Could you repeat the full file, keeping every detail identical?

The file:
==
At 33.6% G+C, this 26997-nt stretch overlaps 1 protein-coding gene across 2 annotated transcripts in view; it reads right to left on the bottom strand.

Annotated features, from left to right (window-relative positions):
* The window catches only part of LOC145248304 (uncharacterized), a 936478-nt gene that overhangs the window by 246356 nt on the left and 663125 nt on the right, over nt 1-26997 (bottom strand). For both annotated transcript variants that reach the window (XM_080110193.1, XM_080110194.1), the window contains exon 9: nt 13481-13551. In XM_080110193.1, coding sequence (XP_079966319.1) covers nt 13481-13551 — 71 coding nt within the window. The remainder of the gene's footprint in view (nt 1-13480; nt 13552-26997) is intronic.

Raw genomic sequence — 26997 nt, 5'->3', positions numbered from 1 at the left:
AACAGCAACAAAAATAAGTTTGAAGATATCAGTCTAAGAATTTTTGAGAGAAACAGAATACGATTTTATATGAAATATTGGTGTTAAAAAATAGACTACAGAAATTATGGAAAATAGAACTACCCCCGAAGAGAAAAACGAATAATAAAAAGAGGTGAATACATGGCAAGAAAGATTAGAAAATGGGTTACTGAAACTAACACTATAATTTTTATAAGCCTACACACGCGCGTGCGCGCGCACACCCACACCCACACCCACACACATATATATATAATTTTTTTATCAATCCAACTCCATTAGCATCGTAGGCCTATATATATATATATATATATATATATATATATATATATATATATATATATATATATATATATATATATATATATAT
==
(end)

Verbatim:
At 33.6% G+C, this 26997-nt stretch overlaps 1 protein-coding gene across 2 annotated transcripts in view; it reads right to left on the bottom strand.

Annotated features, from left to right (window-relative positions):
* The window catches only part of LOC145248304 (uncharacterized), a 936478-nt gene that overhangs the window by 246356 nt on the left and 663125 nt on the right, over nt 1-26997 (bottom strand). For both annotated transcript variants that reach the window (XM_080110193.1, XM_080110194.1), the window contains exon 9: nt 13481-13551. In XM_080110193.1, coding sequence (XP_079966319.1) covers nt 13481-13551 — 71 coding nt within the window. The remainder of the gene's footprint in view (nt 1-13480; nt 13552-26997) is intronic.

Raw genomic sequence — 26997 nt, 5'->3', positions numbered from 1 at the left:
AACAGCAACAAAAATAAGTTTGAAGATATCAGTCTAAGAATTTTTGAGAGAAACAGAATACGATTTTATATGAAATATTGGTGTTAAAAAATAGACTACAGAAATTATGGAAAATAGAACTACCCCCGAAGAGAAAAACGAATAATAAAAAGAGGTGAATACATGGCAAGAAAGATTAGAAAATGGGTTACTGAAACTAACACTATAATTTTTATAAGCCTACACACGCGCGTGCGCGCGCACACCCACACCCACACCCACACACATATATATATAATTTTTTTATCAATCCAACTCCATTAGCATCGTAGGCCTATATATATATATATATATATATATATATATATATATATATATATATATATATATATATATATATATATATATATAT